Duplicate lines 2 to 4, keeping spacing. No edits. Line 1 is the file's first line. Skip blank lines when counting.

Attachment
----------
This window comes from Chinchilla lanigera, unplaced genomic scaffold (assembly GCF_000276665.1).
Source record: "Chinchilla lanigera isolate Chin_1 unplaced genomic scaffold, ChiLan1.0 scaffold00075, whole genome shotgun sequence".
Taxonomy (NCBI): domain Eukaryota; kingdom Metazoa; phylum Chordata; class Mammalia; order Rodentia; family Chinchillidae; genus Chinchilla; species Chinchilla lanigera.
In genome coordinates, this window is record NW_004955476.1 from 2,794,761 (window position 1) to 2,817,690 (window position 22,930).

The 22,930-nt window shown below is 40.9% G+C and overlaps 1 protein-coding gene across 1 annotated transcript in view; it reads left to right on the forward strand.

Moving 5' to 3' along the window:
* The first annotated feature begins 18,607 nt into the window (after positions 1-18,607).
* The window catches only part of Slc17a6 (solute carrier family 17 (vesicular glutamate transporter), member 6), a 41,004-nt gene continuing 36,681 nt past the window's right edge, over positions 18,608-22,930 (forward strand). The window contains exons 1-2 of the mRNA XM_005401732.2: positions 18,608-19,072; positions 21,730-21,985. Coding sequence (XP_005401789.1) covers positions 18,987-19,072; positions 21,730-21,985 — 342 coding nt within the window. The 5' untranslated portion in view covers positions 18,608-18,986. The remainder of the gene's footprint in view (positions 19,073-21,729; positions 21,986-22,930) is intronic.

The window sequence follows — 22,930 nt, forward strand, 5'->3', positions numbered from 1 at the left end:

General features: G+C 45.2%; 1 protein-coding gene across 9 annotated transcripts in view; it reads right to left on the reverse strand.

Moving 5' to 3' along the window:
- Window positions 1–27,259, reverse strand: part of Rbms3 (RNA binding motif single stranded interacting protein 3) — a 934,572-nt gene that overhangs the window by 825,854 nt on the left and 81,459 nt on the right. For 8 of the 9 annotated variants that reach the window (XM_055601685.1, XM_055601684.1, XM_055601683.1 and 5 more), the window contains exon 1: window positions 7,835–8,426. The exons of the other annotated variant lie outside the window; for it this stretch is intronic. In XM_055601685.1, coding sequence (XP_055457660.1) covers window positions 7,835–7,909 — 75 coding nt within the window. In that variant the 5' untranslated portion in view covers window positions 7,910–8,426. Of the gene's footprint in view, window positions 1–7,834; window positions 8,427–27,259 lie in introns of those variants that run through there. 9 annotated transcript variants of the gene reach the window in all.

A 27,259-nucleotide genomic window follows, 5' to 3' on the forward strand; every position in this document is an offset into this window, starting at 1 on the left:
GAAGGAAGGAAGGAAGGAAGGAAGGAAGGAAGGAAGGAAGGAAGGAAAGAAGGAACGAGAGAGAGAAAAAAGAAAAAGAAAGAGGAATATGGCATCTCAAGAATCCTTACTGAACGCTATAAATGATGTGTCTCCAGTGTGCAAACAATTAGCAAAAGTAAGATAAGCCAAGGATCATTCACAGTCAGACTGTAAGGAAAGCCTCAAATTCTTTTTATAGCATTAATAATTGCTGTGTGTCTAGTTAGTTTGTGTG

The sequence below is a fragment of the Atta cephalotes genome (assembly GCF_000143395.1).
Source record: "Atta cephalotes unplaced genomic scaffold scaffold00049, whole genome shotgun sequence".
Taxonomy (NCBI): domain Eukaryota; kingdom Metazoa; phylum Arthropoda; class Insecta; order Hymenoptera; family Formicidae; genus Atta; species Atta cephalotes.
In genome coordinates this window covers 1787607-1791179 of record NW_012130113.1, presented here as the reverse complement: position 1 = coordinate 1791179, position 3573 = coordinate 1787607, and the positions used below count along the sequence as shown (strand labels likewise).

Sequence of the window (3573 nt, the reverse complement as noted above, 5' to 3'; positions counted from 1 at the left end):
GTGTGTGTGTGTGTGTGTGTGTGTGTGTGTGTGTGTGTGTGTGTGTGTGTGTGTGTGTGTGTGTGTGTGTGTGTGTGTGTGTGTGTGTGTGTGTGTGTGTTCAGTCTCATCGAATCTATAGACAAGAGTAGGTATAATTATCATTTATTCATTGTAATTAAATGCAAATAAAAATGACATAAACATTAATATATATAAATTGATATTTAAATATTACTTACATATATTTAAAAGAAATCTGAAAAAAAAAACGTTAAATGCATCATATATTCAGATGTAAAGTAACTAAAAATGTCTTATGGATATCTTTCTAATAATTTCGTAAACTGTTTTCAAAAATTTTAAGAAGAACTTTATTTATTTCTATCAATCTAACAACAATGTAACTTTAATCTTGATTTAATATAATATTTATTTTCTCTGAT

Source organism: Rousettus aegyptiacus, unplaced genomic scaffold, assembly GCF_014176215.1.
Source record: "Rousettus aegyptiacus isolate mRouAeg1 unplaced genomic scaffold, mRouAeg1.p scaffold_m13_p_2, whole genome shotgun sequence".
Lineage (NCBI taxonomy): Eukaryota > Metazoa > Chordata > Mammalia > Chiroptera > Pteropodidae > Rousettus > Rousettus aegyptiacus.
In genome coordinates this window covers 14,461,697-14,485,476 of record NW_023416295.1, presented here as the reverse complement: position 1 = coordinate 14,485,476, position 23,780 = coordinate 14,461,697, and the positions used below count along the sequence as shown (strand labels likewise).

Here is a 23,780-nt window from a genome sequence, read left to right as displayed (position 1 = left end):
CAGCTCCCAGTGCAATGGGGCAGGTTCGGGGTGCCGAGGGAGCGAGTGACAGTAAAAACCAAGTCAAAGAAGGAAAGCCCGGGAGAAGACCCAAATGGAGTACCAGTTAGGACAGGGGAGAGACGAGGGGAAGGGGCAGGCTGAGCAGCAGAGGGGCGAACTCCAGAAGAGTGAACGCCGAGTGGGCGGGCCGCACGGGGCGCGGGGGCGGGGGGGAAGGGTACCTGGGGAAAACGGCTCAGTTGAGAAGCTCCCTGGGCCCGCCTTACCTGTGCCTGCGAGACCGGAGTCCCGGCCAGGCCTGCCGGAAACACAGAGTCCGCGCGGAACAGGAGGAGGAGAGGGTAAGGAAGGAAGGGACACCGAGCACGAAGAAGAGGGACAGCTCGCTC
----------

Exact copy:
Source record: "Chinchilla lanigera isolate Chin_1 unplaced genomic scaffold, ChiLan1.0 scaffold00075, whole genome shotgun sequence".
Taxonomy (NCBI): domain Eukaryota; kingdom Metazoa; phylum Chordata; class Mammalia; order Rodentia; family Chinchillidae; genus Chinchilla; species Chinchilla lanigera.
In genome coordinates, this window is record NW_004955476.1 from 2,794,761 (window position 1) to 2,817,690 (window position 22,930).